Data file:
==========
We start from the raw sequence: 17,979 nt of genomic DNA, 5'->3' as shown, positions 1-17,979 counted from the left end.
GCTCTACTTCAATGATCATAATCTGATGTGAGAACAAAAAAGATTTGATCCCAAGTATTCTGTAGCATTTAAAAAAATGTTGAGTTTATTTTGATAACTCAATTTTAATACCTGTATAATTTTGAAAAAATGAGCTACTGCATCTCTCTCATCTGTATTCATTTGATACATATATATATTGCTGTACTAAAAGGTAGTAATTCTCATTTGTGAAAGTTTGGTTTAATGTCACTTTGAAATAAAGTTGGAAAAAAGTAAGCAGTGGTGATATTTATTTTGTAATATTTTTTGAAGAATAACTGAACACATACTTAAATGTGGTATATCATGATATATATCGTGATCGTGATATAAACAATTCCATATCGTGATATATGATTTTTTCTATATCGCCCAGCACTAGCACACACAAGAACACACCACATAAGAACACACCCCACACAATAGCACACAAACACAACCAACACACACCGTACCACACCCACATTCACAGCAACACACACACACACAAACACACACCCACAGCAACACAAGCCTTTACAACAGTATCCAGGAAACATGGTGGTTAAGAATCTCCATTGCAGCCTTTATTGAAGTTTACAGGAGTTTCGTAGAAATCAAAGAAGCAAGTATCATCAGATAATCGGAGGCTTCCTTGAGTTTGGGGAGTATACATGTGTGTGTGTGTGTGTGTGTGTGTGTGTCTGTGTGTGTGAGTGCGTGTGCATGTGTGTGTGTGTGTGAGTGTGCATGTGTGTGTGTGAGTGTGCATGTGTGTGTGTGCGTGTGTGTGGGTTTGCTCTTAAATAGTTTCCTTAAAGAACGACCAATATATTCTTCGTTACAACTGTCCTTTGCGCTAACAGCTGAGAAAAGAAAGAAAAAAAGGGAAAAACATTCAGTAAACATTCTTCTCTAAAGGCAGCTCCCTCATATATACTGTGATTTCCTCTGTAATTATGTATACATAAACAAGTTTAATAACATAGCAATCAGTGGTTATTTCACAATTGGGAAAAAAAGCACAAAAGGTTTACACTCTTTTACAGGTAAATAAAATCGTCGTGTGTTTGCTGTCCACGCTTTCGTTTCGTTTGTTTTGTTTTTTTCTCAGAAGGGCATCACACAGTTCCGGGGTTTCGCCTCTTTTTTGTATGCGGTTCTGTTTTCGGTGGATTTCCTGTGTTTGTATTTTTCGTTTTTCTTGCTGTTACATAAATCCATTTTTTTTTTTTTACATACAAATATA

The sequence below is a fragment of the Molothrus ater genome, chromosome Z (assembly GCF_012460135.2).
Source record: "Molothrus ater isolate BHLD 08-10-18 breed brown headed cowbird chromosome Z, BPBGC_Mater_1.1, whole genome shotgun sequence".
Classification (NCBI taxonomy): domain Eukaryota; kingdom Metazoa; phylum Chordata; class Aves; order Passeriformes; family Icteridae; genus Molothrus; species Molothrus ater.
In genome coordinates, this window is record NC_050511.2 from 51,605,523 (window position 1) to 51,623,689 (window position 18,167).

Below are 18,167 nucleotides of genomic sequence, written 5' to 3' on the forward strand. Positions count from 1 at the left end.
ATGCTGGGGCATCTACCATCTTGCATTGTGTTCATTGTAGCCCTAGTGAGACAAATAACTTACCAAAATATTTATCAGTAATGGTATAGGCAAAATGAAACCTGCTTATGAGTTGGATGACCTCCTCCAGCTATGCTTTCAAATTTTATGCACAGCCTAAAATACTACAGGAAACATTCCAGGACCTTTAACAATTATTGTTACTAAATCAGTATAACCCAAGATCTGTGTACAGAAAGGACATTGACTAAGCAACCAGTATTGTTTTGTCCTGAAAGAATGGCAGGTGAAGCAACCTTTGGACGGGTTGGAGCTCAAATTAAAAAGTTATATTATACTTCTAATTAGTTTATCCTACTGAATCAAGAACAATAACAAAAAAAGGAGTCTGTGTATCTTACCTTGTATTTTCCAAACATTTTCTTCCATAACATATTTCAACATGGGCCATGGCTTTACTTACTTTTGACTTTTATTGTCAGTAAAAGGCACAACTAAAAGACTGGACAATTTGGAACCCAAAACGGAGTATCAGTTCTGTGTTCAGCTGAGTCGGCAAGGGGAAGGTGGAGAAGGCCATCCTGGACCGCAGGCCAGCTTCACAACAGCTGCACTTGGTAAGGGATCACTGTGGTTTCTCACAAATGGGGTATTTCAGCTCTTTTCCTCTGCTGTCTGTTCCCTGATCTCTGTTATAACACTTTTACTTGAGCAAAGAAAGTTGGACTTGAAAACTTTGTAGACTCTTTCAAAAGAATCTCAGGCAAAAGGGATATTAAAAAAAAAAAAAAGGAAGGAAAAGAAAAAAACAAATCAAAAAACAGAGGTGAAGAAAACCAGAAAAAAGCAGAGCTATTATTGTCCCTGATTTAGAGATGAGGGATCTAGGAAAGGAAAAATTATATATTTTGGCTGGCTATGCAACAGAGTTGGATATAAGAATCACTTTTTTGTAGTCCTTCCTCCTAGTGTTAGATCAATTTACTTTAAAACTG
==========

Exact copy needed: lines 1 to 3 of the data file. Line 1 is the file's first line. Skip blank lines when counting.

We start from the raw sequence: 17,979 nt of genomic DNA, 5'->3' as shown, positions 1-17,979 counted from the left end.
GCTCTACTTCAATGATCATAATCTGATGTGAGAACAAAAAAGATTTGATCCCAAGTATTCTGTAGCATTTAAAAAAATGTTGAGTTTATTTTGATAACTCAATTTTAATACCTGTATAATTTTGAAAAAATGAGCTACTGCATCTCTCTCATCTGTATTCATTTGATACATATATATATTGCTGTACTAAAAGGTAGTAATTCTCATTTGTGAAAGTTTGGTTTAATGTCACTTTGAAATAAAGTTGGAAAAAAGTAAGCAGTGGTGATATTTATTTTGTAATATTTTTTGAAGAATAACTGAACACATACTTAAATGTGGTATATCATGATATATATCGTGATCGTGATATAAACAATTCCATATCGTGATATATGATTTTTTCTATATCGCCCAGCACTAGCACACACAAGAACACACCACATAAGAACACACCCCACACAATAGCACACAAACACAACCAACACACACCGTACCACACCCACATTCACAGCAACACACACACACACAAACACACACCCACAGCAACACAAGCCTTTACAACAGTATCCAGGAAACATGGTGGTTAAGAATCTCCATTGCAGCCTTTATTGAAGTTTACAGGAGTTTCGTAGAAATCAAAGAAGCAAGTATCATCAGATAATCGGAGGCTTCCTTGAGTTTGGGGAGTATACATGTGTGTGTGTGTGTGTGTGTGTGTGTGTCTGTGTGTGTGAGTGCGTGTGCATGTGTGTGTGTGTGTGAGTGTGCATGTGTGTGTGTGAGTGTGCATGTGTGTGTGTGCGTGTGTGTGGGTTTGCTCTTAAATAGTTTCCTTAAAGAACGACCAATATATTCTTCGTTACAACTGTCCTTTGCGCTAACAGCTGAGAAAAGAAAGAAAAAAAGGGAAAAACATTCAGTAAACATTCTTCTCTAAAGGCAGCTCCCTCATATATACTGTGATTTCCTCTGTAATTATGTATACATAAACAAGTTTAATAACATAGCAATCAGTGGTTATTTCACAATTGGGAAAAAAAGCACAAAAGGTTTACACTCTTTTACAGGTAAATAAAATCGTCGTGTGTTTGCTGTCCACGCTTTCGTTTCGTTTGTTTTGTTTTTTTCTCAGAAGGGCATCACACAGTTCCGGGGTTTCGCCTCTTTTTTGTATGCGGTTCTGTTTTCGGTGGATTTCCTGTGTTTGTATTTTTCGTTTTTCTTGCTGTTACATAAATCCATTTTTTTTTTTTTACATACAAATATA

The sequence below is a fragment of the Molothrus ater genome, chromosome Z (assembly GCF_012460135.2).